Flash breakthrough promises faster storage, terabytes of memory

Diablo Technologies plans to put flash in the memory channel for a fast route to server processors

In the ongoing quest for faster access to data, Diablo Technologies has taken what could be a significant next step.

Diablo's Memory Channel Storage (MCS) architecture, expected to show up in servers shipping later this year, allows flash storage components to plug into the super-fast channel now used to connect CPUs with memory. That will slash data-access delays even more than current flash caching products that use the PCI Express bus, according to Kevin Wagner, Diablo's vice president of marketing.

The speed gains could be dramatic, according to Diablo, helping to give applications such as databases, big data analytics and virtual desktops much faster access to the data they need most. Diablo estimates that MCS can reduce latencies by more than 85 percent compared with PCI Express SSDs (solid-state disks). Alternatively, the flash components could be used as memory, making it affordable to equip servers terabytes of memory, Wagner said.

Other than on-chip cache, the memory channel is the fastest route to a CPU, Wagner said. Not only do bits fly faster over this link, there are also no bottlenecks under heavy use. The connection is designed to be used by many DIMMs (dual in-line memory modules) in parallel, so each component doesn't have to relinquish the bus for another one to use it. That saves time, as well as CPU cycles that would otherwise be used managing the bus, Wagner said.

The parallel design of the memory bus also lets system makers scale up the amount of flash in a server without worrying about diminishing returns, he said. A second MCS flash card will truly double performance, where an added PCIe SSD could not, Wagner said.

Diablo, which has been selling memory controllers for about 10 years, has figured out a way to use the standard DDR-3 interface and protocols to connect flash instead of RAM to a server's CPU. Flash is far less expensive than RAM, but also more compact. The MCS components, which come in 200GB and 400GB sizes, will fit into standard DIMM slots that typically accommodate just 32GB or so of memory. The only adaptation manufacturers will need to make is adding a few lines of code to the BIOS, Wagner said.

Enterprises are more likely to use MCS as high-capacity memory than as low-latency storage, said analyst Jim Handy of Objective Analysis.

"Having more RAM is something that a lot of people are going to get very excited about," Handy said. His user surveys show most IT departments automatically get as much RAM as they can for their servers, because memory is where they can get the fastest access to data, Handy said.

"Basically, you'd like everything to be in the RAM," Handy said. Virtualized data centers, where many servers need to share a large set of data, need a shared store of data. But in other applications, especially with databases and online transaction processing, storage is just a cheaper and more plentiful -- but slower -- alternative to memory. "Everything that's on the storage is there just because it can't fit on the RAM," he said.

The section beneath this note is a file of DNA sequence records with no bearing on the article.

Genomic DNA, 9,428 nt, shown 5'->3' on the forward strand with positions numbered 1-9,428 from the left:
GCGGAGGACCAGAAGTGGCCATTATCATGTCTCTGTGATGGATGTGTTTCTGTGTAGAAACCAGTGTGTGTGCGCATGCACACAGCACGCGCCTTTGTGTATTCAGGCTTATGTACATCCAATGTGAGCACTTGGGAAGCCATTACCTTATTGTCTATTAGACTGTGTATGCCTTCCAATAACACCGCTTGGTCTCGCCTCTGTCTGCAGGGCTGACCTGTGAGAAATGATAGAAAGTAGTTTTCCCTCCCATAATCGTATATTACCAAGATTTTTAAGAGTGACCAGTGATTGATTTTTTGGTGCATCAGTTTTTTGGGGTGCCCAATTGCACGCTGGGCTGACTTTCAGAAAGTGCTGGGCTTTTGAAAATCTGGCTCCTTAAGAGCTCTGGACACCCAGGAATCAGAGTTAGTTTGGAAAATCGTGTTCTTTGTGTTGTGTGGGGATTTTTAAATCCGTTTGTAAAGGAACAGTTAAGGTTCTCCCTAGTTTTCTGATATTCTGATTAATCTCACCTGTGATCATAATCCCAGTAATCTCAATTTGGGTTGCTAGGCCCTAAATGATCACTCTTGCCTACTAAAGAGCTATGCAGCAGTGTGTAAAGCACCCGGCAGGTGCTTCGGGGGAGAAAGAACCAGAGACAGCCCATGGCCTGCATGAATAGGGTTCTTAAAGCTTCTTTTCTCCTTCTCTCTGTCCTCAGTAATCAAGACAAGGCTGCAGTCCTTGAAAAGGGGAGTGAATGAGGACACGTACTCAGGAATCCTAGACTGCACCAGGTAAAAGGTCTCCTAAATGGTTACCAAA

To implement the MCS architecture, Diablo developed software and a custom ASIC (application-specific integrated circuit), which it will sell to component vendors and makers of servers and storage platforms. Flash vendor Smart Storage Systems, which earlier this month agreed to be acquired by SanDisk, will be among the companies using the MCS technology, Wagner said. In addition, a tier-one server vendor is preparing about a dozen server models with the technology and will probably ship the first of them this year, Walker said.

For the most part, Diablo doesn't expect consumers or small enterprises to install MCS flash on their own computers. However, Diablo may work directly with enterprises that have very large data centers they want to accelerate, he said.

Using MCS flash to supplement DRAM would dramatically reduce the per-gigabyte cost of memory but also would allow for further consolidation of the servers in a data center, Wagner said. A large social networking company with 25,000 servers analyzed the MCS technology and said it would make it possible to do the same amount of work with just 5,000 servers.

That's because the current DRAM-only servers can be equipped with just 144GB of memory, but MCS would allow each server to have 16GB of DRAM and 800GB of flash. With that much memory, each server can do more work so fewer are needed, Wagner said. Fewer servers would mean savings of space and energy, which would translate into lower costs, he said.

Stephen Lawson covers mobile, storage and networking technologies for The IDG News Service. Follow Stephen on Twitter at @sdlawsonmedia. Stephen's e-mail address is stephen_lawson@idg.com

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